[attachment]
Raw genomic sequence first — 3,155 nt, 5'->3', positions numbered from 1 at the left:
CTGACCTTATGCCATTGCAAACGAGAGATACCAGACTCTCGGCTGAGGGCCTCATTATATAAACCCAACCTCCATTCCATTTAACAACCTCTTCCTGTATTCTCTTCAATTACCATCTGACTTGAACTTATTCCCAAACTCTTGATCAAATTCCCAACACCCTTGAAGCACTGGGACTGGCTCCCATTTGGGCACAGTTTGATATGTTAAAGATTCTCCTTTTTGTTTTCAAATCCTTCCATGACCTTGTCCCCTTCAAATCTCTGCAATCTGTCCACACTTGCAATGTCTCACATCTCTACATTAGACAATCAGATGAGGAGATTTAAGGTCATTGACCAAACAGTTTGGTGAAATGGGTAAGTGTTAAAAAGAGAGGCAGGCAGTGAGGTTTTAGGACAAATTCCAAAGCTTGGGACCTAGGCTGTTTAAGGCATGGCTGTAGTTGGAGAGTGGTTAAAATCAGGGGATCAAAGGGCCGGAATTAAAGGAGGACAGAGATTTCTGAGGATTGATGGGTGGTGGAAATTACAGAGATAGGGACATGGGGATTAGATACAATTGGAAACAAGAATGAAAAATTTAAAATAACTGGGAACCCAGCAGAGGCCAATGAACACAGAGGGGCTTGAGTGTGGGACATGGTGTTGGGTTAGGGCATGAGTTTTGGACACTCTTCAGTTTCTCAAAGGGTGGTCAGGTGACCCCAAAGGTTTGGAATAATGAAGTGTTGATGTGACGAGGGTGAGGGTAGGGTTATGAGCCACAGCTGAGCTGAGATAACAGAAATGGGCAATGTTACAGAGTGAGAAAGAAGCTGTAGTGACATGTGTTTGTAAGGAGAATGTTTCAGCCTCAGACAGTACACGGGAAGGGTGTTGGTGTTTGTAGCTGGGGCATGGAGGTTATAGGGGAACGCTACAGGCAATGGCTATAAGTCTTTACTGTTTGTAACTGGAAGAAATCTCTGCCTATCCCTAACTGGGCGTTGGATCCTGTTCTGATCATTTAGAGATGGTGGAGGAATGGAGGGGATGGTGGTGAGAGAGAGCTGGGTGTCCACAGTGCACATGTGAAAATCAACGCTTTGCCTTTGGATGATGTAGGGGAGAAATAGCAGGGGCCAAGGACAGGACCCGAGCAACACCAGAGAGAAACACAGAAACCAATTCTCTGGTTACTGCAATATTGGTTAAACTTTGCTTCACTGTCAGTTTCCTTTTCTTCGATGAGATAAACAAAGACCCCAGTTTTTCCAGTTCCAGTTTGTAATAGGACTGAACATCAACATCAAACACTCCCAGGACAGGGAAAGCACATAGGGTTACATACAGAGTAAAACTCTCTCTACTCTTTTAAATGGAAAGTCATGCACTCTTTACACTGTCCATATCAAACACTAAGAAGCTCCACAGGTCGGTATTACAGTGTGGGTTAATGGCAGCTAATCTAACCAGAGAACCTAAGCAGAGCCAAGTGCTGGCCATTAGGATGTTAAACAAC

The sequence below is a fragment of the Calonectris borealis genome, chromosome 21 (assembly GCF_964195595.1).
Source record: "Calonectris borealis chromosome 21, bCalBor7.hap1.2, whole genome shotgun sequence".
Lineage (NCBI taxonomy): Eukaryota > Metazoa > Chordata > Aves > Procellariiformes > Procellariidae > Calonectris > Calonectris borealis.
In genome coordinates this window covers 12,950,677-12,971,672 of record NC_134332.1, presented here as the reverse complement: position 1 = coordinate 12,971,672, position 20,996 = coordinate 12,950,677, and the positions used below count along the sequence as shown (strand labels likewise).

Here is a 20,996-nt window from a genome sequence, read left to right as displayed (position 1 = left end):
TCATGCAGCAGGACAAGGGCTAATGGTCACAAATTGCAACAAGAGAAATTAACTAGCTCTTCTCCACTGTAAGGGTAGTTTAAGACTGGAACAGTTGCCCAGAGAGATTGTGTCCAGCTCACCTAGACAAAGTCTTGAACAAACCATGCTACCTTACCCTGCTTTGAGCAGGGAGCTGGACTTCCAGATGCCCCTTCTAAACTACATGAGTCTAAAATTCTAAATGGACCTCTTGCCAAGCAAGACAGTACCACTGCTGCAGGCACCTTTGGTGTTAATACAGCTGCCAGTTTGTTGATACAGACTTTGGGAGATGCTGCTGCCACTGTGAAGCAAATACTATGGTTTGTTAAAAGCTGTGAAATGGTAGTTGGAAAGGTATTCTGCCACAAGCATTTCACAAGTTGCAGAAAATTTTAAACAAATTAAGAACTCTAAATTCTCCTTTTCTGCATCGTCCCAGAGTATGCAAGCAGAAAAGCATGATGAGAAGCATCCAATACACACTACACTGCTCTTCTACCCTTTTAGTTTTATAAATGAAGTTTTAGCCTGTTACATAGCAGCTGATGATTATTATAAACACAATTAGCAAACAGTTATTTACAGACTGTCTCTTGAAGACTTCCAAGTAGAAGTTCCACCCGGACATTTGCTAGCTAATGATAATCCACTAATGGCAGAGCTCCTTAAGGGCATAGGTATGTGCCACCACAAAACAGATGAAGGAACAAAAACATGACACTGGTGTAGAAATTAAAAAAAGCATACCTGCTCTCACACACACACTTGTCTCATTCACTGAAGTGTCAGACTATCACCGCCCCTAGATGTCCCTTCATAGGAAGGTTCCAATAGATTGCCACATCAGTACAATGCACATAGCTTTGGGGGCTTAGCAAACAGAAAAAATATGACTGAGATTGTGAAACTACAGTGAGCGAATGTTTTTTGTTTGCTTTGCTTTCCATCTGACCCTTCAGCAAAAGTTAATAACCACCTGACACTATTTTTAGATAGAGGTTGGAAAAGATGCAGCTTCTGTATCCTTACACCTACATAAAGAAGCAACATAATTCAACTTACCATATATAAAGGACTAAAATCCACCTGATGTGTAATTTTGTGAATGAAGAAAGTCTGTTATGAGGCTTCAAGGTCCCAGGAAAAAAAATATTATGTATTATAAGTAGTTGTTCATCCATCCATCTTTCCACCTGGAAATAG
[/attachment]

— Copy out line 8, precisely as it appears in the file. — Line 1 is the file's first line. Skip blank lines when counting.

TCATGCAGCAGGACAAGGGCTAATGGTCACAAATTGCAACAAGAGAAATTAACTAGCTCTTCTCCACTGTAAGGGTAGTTTAAGACTGGAACAGTTGCCCAGAGAGATTGTGTCCAGCTCACCTAGACAAAGTCTTGAACAAACCATGCTACCTTACCCTGCTTTGAGCAGGGAGCTGGACTTCCAGATGCCCCTTCTAAACTACATGAGTCTAAAATTCTAAATGGACCTCTTGCCAAGCAAGACAGTACCACTGCTGCAGGCACCTTTGGTGTTAATACAGCTGCCAGTTTGTTGATACAGACTTTGGGAGATGCTGCTGCCACTGTGAAGCAAATACTATGGTTTGTTAAAAGCTGTGAAATGGTAGTTGGAAAGGTATTCTGCCACAAGCATTTCACAAGTTGCAGAAAATTTTAAACAAATTAAGAACTCTAAATTCTCCTTTTCTGCATCGTCCCAGAGTATGCAAGCAGAAAAGCATGATGAGAAGCATCCAATACACACTACACTGCTCTTCTACCCTTTTAGTTTTATAAATGAAGTTTTAGCCTGTTACATAGCAGCTGATGATTATTATAAACACAATTAGCAAACAGTTATTTACAGACTGTCTCTTGAAGACTTCCAAGTAGAAGTTCCACCCGGACATTTGCTAGCTAATGATAATCCACTAATGGCAGAGCTCCTTAAGGGCATAGGTATGTGCCACCACAAAACAGATGAAGGAACAAAAACATGACACTGGTGTAGAAATTAAAAAAAGCATACCTGCTCTCACACACACACTTGTCTCATTCACTGAAGTGTCAGACTATCACCGCCCCTAGATGTCCCTTCATAGGAAGGTTCCAATAGATTGCCACATCAGTACAATGCACATAGCTTTGGGGGCTTAGCAAACAGAAAAAATATGACTGAGATTGTGAAACTACAGTGAGCGAATGTTTTTTGTTTGCTTTGCTTTCCATCTGACCCTTCAGCAAAAGTTAATAACCACCTGACACTATTTTTAGATAGAGGTTGGAAAAGATGCAGCTTCTGTATCCTTACACCTACATAAAGAAGCAACATAATTCAACTTACCATATATAAAGGACTAAAATCCACCTGATGTGTAATTTTGTGAATGAAGAAAGTCTGTTATGAGGCTTCAAGGTCCCAGGAAAAAAAATATTATGTATTATAAGTAGTTGTTCATCCATCCATCTTTCCACCTGGAAATAG